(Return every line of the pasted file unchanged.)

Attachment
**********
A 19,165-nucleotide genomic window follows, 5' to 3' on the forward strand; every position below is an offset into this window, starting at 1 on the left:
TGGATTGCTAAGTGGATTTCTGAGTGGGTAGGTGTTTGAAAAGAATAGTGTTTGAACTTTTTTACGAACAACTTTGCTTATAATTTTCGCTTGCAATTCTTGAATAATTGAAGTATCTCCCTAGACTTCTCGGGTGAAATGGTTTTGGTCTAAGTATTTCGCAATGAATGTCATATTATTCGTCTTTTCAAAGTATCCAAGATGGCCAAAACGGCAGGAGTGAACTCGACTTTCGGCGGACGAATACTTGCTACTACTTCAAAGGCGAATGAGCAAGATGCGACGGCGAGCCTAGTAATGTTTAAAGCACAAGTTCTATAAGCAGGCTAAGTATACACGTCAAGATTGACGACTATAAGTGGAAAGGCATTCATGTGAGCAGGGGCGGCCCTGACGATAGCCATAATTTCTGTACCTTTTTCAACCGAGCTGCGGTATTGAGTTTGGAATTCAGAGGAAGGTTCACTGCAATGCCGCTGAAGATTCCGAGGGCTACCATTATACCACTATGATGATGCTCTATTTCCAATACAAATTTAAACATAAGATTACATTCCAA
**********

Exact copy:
A 19,165-nucleotide genomic window follows, 5' to 3' on the forward strand; every position below is an offset into this window, starting at 1 on the left:
TGGATTGCTAAGTGGATTTCTGAGTGGGTAGGTGTTTGAAAAGAATAGTGTTTGAACTTTTTTACGAACAACTTTGCTTATAATTTTCGCTTGCAATTCTTGAATAATTGAAGTATCTCCCTAGACTTCTCGGGTGAAATGGTTTTGGTCTAAGTATTTCGCAATGAATGTCATATTATTCGTCTTTTCAAAGTATCCAAGATGGCCAAAACGGCAGGAGTGAACTCGACTTTCGGCGGACGAATACTTGCTACTACTTCAAAGGCGAATGAGCAAGATGCGACGGCGAGCCTAGTAATGTTTAAAGCACAAGTTCTATAAGCAGGCTAAGTATACACGTCAAGATTGACGACTATAAGTGGAAAGGCATTCATGTGAGCAGGGGCGGCCCTGACGATAGCCATAATTTCTGTACCTTTTTCAACCGAGCTGCGGTATTGAGTTTGGAATTCAGAGGAAGGTTCACTGCAATGCCGCTGAAGATTCCGAGGGCTACCATTATACCACTATGATGATGCTCTATTTCCAATACAAATTTAAACATAAGATTACATTCCAA